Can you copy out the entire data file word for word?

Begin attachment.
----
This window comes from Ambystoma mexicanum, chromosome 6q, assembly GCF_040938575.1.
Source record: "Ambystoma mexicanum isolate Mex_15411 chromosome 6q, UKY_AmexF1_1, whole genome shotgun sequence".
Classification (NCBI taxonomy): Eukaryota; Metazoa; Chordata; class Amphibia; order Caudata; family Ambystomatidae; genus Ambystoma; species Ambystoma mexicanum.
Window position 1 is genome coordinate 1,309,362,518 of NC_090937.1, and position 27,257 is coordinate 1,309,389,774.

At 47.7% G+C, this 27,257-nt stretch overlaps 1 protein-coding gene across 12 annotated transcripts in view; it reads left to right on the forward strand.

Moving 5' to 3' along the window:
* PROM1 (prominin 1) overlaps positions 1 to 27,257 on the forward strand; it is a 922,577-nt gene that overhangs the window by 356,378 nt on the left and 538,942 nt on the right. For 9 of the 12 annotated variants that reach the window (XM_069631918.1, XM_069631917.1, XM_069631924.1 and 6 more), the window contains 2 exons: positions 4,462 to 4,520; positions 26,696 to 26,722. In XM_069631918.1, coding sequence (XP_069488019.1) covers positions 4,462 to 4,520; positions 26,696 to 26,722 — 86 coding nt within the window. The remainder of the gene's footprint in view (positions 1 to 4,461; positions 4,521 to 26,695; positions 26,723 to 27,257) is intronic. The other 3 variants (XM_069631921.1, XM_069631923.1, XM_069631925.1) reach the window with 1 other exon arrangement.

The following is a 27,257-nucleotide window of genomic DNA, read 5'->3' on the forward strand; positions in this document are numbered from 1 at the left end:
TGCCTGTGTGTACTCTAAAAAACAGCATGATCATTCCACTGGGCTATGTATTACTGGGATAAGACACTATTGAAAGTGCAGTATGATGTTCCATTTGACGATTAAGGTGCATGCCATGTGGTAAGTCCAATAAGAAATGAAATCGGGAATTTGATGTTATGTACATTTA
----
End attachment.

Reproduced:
This window comes from Ambystoma mexicanum, chromosome 6q, assembly GCF_040938575.1.
Source record: "Ambystoma mexicanum isolate Mex_15411 chromosome 6q, UKY_AmexF1_1, whole genome shotgun sequence".
Classification (NCBI taxonomy): Eukaryota; Metazoa; Chordata; class Amphibia; order Caudata; family Ambystomatidae; genus Ambystoma; species Ambystoma mexicanum.
Window position 1 is genome coordinate 1,309,362,518 of NC_090937.1, and position 27,257 is coordinate 1,309,389,774.

At 47.7% G+C, this 27,257-nt stretch overlaps 1 protein-coding gene across 12 annotated transcripts in view; it reads left to right on the forward strand.

Moving 5' to 3' along the window:
* PROM1 (prominin 1) overlaps positions 1 to 27,257 on the forward strand; it is a 922,577-nt gene that overhangs the window by 356,378 nt on the left and 538,942 nt on the right. For 9 of the 12 annotated variants that reach the window (XM_069631918.1, XM_069631917.1, XM_069631924.1 and 6 more), the window contains 2 exons: positions 4,462 to 4,520; positions 26,696 to 26,722. In XM_069631918.1, coding sequence (XP_069488019.1) covers positions 4,462 to 4,520; positions 26,696 to 26,722 — 86 coding nt within the window. The remainder of the gene's footprint in view (positions 1 to 4,461; positions 4,521 to 26,695; positions 26,723 to 27,257) is intronic. The other 3 variants (XM_069631921.1, XM_069631923.1, XM_069631925.1) reach the window with 1 other exon arrangement.

The following is a 27,257-nucleotide window of genomic DNA, read 5'->3' on the forward strand; positions in this document are numbered from 1 at the left end:
TGCCTGTGTGTACTCTAAAAAACAGCATGATCATTCCACTGGGCTATGTATTACTGGGATAAGACACTATTGAAAGTGCAGTATGATGTTCCATTTGACGATTAAGGTGCATGCCATGTGGTAAGTCCAATAAGAAATGAAATCGGGAATTTGATGTTATGTACATTTA